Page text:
Canada: Data and narratives not available from 2010. Visit alpineclubof- canada.ca/services/safety/index.html for information on the Alpine Club of Canada’s safety program.
United States: Aside from once again seeing too many belay and rappel errors, it was a year with some major events. Among them: Another runaway sled incident on the Kahiltna Glacier—resulting in a fatality; an avalanche in the Ruth Gorge that resulted in the death of two experienced climbers; a HACE fatality on Mount Shasta; a rappel rigging error by an experienced climber on Serenity Crack in Yosemite (see illustration with this narrative); the aggressive and tenacious French climber on the Salathé Wall of El Capitan who did not give up on his grievously injured partner; the lead climber in American Fork Canyon, UT, who was pulled off by his belayer due to, among other matters, mis-communication; the eleven climbers who ignored the avalanche conditions on the Ingraham Direct, Mount Rainier, and were partly buried as a result; and the 17 climbers struck by lightning on the Grand Teton in August.
As mentioned in previous issues and throughout this report, there are some Web-based resources that often provide good information and accident stories. Here is a short-list of some of those sites:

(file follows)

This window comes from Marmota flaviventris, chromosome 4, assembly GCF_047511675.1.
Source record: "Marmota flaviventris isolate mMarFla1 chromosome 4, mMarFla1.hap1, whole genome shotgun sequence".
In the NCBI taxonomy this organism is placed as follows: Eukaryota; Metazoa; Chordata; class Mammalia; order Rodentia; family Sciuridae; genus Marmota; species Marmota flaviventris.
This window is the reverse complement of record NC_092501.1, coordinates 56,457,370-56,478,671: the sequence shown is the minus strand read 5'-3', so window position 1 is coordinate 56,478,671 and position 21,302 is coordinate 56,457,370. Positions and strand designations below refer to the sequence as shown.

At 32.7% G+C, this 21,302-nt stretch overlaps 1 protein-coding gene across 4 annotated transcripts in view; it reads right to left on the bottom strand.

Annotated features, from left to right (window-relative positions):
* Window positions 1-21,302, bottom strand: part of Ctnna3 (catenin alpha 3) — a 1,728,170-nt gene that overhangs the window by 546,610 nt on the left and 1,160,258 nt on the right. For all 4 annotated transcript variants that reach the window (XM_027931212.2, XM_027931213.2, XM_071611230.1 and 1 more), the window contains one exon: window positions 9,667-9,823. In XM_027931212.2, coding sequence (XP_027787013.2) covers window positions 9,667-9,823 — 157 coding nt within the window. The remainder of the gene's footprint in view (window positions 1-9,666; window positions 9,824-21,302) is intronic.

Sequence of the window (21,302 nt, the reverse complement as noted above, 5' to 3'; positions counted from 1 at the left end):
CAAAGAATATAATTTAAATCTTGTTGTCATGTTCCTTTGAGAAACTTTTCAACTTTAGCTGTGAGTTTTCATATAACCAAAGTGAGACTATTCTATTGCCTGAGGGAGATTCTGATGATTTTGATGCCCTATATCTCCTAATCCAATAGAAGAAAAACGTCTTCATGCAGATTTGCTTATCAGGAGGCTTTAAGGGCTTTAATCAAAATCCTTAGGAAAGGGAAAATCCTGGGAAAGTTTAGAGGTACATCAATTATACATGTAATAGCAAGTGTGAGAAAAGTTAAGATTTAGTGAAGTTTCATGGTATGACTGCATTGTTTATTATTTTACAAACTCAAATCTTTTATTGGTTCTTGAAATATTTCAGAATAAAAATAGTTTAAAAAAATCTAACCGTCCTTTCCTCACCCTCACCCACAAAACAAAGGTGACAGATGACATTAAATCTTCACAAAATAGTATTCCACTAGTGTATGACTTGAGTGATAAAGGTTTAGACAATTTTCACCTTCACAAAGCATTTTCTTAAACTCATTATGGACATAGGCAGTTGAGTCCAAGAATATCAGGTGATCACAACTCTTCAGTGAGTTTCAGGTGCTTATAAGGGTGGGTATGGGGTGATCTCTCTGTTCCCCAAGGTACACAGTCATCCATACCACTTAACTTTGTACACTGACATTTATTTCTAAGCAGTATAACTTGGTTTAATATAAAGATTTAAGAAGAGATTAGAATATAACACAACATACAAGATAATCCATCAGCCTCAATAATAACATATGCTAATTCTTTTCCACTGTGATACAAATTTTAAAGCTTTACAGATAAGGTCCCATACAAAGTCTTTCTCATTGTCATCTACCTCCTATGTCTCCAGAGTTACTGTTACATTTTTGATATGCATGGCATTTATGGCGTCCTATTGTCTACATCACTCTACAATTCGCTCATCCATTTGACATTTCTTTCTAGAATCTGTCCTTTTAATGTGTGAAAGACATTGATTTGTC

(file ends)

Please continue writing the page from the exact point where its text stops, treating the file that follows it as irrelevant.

A few words about three individuals who are helping with important aspects of ANAM.
Molly Allen has been responsible for the layout of this publication for over fifteen years now. Though she is not responsible for mechanical errors or typos, she has a keen eye for these matters and often saves us a lot of time by making corrections as she goes.
Aram Attarian has taken on gathering reports from Colorado and the entire Southeast. He has been working in the adventure industry for over 30 years. He is currently an Associate Professor at North Carolina State University, specializing in adventure recreation, outdoor leadership, and park and protected area management. He has over 20 seasons as a Course Director and Instructor at the North Carolina Outward Bound School. He is a member of the NCOBS Board, where he chairs the safety committee, and participates in safety and program reviews for various organizations and the Association for Experiential Education.
Joe Forrester sent an e-mail this year asking if he could be of help in producing the publication. Given his background, he was put into service as a copy editor, which has been a great addition to the team. He has been a member of the American Alpine Club since 2004 and has climbed in many locales both domestically and abroad. He is the Senior Editor for the Colorado College Alpine Journal and has several peer-reviewed publications related to injury in the wilderness. He is currently a fourth-year medical student at the University of Virginia, and will be starting residency in general surgery at Stanford next year. Ultimately he plans to specialize in Trauma and Critical Care.
In addition to the dedicated individuals on the Safety Advisory Council, we are grateful to the following—with apologies for any omissions—for collecting data and for helping with the report: Hank Alacandri, Erik Hansen, Janet Miller, Leo Paik, Justin Preisendorfer, all individuals who sent in personal stories, and, of course, George Sainsbury.
John E. (Jed) Williamson Managing Editor 7 River Ridge Road Hanover, NH 03755 email@example.com